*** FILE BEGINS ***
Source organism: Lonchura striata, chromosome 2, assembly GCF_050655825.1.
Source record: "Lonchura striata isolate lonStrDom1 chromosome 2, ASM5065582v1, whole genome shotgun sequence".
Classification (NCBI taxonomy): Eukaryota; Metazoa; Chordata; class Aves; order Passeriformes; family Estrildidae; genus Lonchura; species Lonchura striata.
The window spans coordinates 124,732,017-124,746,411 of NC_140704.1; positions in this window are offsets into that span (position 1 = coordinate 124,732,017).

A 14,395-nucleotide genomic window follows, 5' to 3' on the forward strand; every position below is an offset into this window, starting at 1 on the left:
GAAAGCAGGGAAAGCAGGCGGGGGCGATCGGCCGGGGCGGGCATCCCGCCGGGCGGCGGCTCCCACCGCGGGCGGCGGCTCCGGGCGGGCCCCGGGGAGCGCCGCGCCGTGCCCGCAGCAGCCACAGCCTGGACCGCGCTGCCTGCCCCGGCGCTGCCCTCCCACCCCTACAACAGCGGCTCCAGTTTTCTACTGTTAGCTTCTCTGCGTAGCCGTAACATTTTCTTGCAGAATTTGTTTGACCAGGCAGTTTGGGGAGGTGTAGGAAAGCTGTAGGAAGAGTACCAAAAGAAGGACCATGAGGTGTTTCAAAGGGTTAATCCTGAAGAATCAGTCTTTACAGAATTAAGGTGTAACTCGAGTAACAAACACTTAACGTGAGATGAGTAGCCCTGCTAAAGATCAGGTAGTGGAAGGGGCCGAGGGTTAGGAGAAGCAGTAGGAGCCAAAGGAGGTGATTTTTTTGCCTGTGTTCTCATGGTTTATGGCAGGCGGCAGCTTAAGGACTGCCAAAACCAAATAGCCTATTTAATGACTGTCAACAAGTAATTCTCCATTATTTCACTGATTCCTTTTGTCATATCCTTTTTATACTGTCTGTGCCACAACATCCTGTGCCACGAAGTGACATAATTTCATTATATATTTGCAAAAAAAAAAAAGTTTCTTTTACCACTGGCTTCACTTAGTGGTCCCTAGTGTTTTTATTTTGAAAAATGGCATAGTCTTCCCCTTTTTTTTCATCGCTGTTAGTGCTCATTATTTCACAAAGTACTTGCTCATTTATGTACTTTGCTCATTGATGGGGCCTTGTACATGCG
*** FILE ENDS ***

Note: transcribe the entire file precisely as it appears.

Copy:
Source organism: Lonchura striata, chromosome 2, assembly GCF_050655825.1.
Source record: "Lonchura striata isolate lonStrDom1 chromosome 2, ASM5065582v1, whole genome shotgun sequence".
Classification (NCBI taxonomy): Eukaryota; Metazoa; Chordata; class Aves; order Passeriformes; family Estrildidae; genus Lonchura; species Lonchura striata.
The window spans coordinates 124,732,017-124,746,411 of NC_140704.1; positions in this window are offsets into that span (position 1 = coordinate 124,732,017).

A 14,395-nucleotide genomic window follows, 5' to 3' on the forward strand; every position below is an offset into this window, starting at 1 on the left:
GAAAGCAGGGAAAGCAGGCGGGGGCGATCGGCCGGGGCGGGCATCCCGCCGGGCGGCGGCTCCCACCGCGGGCGGCGGCTCCGGGCGGGCCCCGGGGAGCGCCGCGCCGTGCCCGCAGCAGCCACAGCCTGGACCGCGCTGCCTGCCCCGGCGCTGCCCTCCCACCCCTACAACAGCGGCTCCAGTTTTCTACTGTTAGCTTCTCTGCGTAGCCGTAACATTTTCTTGCAGAATTTGTTTGACCAGGCAGTTTGGGGAGGTGTAGGAAAGCTGTAGGAAGAGTACCAAAAGAAGGACCATGAGGTGTTTCAAAGGGTTAATCCTGAAGAATCAGTCTTTACAGAATTAAGGTGTAACTCGAGTAACAAACACTTAACGTGAGATGAGTAGCCCTGCTAAAGATCAGGTAGTGGAAGGGGCCGAGGGTTAGGAGAAGCAGTAGGAGCCAAAGGAGGTGATTTTTTTGCCTGTGTTCTCATGGTTTATGGCAGGCGGCAGCTTAAGGACTGCCAAAACCAAATAGCCTATTTAATGACTGTCAACAAGTAATTCTCCATTATTTCACTGATTCCTTTTGTCATATCCTTTTTATACTGTCTGTGCCACAACATCCTGTGCCACGAAGTGACATAATTTCATTATATATTTGCAAAAAAAAAAAAGTTTCTTTTACCACTGGCTTCACTTAGTGGTCCCTAGTGTTTTTATTTTGAAAAATGGCATAGTCTTCCCCTTTTTTTTCATCGCTGTTAGTGCTCATTATTTCACAAAGTACTTGCTCATTTATGTACTTTGCTCATTGATGGGGCCTTGTACATGCG